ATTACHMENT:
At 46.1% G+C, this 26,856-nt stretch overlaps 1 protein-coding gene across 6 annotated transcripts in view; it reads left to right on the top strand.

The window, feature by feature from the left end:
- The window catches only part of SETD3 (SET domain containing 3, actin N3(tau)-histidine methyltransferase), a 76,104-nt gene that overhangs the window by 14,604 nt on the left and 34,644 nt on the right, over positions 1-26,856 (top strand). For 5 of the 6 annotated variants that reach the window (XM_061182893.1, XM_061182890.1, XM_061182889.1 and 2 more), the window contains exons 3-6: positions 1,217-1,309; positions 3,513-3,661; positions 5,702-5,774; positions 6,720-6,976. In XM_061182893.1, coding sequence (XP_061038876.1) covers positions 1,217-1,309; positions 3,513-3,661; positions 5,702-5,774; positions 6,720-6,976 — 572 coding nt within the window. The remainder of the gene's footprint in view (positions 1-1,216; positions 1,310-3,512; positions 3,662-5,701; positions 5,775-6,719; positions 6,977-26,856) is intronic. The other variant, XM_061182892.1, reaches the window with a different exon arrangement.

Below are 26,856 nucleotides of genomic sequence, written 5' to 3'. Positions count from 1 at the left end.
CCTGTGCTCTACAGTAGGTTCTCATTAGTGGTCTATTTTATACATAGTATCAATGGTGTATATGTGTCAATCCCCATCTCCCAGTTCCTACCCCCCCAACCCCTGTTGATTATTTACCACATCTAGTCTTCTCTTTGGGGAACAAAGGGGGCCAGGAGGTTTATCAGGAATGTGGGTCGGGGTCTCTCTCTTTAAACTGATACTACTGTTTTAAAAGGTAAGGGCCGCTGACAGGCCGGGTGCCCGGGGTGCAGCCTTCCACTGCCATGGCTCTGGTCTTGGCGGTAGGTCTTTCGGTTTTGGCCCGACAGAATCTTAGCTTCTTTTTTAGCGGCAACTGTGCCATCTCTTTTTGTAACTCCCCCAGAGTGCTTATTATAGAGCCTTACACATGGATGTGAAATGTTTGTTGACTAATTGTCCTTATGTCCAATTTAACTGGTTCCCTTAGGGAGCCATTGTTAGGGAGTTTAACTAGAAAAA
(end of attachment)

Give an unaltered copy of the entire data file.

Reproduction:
At 46.1% G+C, this 26,856-nt stretch overlaps 1 protein-coding gene across 6 annotated transcripts in view; it reads left to right on the top strand.

The window, feature by feature from the left end:
- The window catches only part of SETD3 (SET domain containing 3, actin N3(tau)-histidine methyltransferase), a 76,104-nt gene that overhangs the window by 14,604 nt on the left and 34,644 nt on the right, over positions 1-26,856 (top strand). For 5 of the 6 annotated variants that reach the window (XM_061182893.1, XM_061182890.1, XM_061182889.1 and 2 more), the window contains exons 3-6: positions 1,217-1,309; positions 3,513-3,661; positions 5,702-5,774; positions 6,720-6,976. In XM_061182893.1, coding sequence (XP_061038876.1) covers positions 1,217-1,309; positions 3,513-3,661; positions 5,702-5,774; positions 6,720-6,976 — 572 coding nt within the window. The remainder of the gene's footprint in view (positions 1-1,216; positions 1,310-3,512; positions 3,662-5,701; positions 5,775-6,719; positions 6,977-26,856) is intronic. The other variant, XM_061182892.1, reaches the window with a different exon arrangement.

Below are 26,856 nucleotides of genomic sequence, written 5' to 3'. Positions count from 1 at the left end.
CCTGTGCTCTACAGTAGGTTCTCATTAGTGGTCTATTTTATACATAGTATCAATGGTGTATATGTGTCAATCCCCATCTCCCAGTTCCTACCCCCCCAACCCCTGTTGATTATTTACCACATCTAGTCTTCTCTTTGGGGAACAAAGGGGGCCAGGAGGTTTATCAGGAATGTGGGTCGGGGTCTCTCTCTTTAAACTGATACTACTGTTTTAAAAGGTAAGGGCCGCTGACAGGCCGGGTGCCCGGGGTGCAGCCTTCCACTGCCATGGCTCTGGTCTTGGCGGTAGGTCTTTCGGTTTTGGCCCGACAGAATCTTAGCTTCTTTTTTAGCGGCAACTGTGCCATCTCTTTTTGTAACTCCCCCAGAGTGCTTATTATAGAGCCTTACACATGGATGTGAAATGTTTGTTGACTAATTGTCCTTATGTCCAATTTAACTGGTTCCCTTAGGGAGCCATTGTTAGGGAGTTTAACTAGAAAAA